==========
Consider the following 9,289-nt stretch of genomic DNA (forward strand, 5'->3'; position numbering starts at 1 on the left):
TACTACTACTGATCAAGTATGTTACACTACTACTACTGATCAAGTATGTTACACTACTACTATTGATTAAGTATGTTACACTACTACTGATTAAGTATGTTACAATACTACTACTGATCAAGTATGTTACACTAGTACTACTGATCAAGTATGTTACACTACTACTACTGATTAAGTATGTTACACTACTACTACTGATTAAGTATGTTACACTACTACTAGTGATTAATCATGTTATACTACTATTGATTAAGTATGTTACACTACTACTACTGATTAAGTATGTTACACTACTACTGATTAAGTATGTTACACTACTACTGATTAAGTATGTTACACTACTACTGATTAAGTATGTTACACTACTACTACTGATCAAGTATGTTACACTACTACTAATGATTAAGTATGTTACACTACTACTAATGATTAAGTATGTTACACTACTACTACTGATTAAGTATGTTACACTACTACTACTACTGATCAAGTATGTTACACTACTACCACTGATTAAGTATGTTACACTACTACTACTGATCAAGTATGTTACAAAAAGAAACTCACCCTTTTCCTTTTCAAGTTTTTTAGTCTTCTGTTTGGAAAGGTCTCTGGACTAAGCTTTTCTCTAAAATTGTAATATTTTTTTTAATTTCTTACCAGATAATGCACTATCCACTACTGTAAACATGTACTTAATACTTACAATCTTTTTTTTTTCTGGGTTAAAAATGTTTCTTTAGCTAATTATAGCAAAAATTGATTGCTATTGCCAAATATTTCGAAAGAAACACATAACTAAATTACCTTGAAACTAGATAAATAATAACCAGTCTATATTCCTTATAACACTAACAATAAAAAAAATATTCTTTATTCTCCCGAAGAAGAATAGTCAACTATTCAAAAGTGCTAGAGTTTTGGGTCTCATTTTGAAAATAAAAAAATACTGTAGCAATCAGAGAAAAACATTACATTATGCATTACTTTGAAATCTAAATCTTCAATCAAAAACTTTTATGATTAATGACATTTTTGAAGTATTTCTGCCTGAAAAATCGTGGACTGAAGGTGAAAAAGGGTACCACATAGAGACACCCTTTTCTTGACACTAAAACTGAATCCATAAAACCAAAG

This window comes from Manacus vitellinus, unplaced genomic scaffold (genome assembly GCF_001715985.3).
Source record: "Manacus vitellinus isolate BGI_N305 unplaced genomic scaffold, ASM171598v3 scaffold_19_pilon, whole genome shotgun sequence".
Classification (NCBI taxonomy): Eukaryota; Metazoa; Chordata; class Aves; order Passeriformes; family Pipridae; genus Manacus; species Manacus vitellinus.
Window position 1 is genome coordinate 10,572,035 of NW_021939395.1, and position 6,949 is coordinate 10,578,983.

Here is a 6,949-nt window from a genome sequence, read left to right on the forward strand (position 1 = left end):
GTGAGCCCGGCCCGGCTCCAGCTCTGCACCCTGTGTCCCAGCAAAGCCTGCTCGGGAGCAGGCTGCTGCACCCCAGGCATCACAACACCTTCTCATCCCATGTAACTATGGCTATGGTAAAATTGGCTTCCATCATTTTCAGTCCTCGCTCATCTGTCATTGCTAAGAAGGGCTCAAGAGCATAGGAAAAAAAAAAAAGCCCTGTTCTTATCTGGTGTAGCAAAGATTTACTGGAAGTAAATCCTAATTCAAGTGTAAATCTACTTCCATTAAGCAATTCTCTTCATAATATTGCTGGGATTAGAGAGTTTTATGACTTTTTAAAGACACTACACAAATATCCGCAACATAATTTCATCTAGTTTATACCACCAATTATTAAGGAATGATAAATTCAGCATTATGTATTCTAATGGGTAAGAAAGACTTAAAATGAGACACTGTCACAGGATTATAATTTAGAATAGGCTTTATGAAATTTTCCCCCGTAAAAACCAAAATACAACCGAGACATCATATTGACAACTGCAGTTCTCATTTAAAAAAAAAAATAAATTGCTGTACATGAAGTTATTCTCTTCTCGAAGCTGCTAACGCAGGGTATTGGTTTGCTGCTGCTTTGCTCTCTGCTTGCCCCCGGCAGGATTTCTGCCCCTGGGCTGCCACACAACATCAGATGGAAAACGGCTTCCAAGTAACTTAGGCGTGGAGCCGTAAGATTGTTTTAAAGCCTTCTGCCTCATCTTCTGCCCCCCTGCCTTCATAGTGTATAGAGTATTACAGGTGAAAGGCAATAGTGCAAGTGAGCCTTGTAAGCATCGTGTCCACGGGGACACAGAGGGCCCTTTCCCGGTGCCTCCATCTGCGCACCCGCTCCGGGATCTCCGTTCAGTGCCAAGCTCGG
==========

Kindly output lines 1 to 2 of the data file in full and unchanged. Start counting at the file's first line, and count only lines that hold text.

Consider the following 9,289-nt stretch of genomic DNA (forward strand, 5'->3'; position numbering starts at 1 on the left):
TACTACTACTGATCAAGTATGTTACACTACTACTACTGATCAAGTATGTTACACTACTACTATTGATTAAGTATGTTACACTACTACTGATTAAGTATGTTACAATACTACTACTGATCAAGTATGTTACACTAGTACTACTGATCAAGTATGTTACACTACTACTACTGATTAAGTATGTTACACTACTACTACTGATTAAGTATGTTACACTACTACTAGTGATTAATCATGTTATACTACTATTGATTAAGTATGTTACACTACTACTACTGATTAAGTATGTTACACTACTACTGATTAAGTATGTTACACTACTACTGATTAAGTATGTTACACTACTACTGATTAAGTATGTTACACTACTACTACTGATCAAGTATGTTACACTACTACTAATGATTAAGTATGTTACACTACTACTAATGATTAAGTATGTTACACTACTACTACTGATTAAGTATGTTACACTACTACTACTACTGATCAAGTATGTTACACTACTACCACTGATTAAGTATGTTACACTACTACTACTGATCAAGTATGTTACAAAAAGAAACTCACCCTTTTCCTTTTCAAGTTTTTTAGTCTTCTGTTTGGAAAGGTCTCTGGACTAAGCTTTTCTCTAAAATTGTAATATTTTTTTTAATTTCTTACCAGATAATGCACTATCCACTACTGTAAACATGTACTTAATACTTACAATCTTTTTTTTTTCTGGGTTAAAAATGTTTCTTTAGCTAATTATAGCAAAAATTGATTGCTATTGCCAAATATTTCGAAAGAAACACATAACTAAATTACCTTGAAACTAGATAAATAATAACCAGTCTATATTCCTTATAACACTAACAATAAAAAAAATATTCTTTATTCTCCCGAAGAAGAATAGTCAACTATTCAAAAGTGCTAGAGTTTTGGGTCTCATTTTGAAAATAAAAAAATACTGTAGCAATCAGAGAAAAACATTACATTATGCATTACTTTGAAATCTAAATCTTCAATCAAAAACTTTTATGATTAATGACATTTTTGAAGTATTTCTGCCTGAAAAATCGTGGACTGAAGGTGAAAAAGGGTACCACATAGAGACACCCTTTTCTTGACACTAAAACTGAATCCATAAAACCAAAG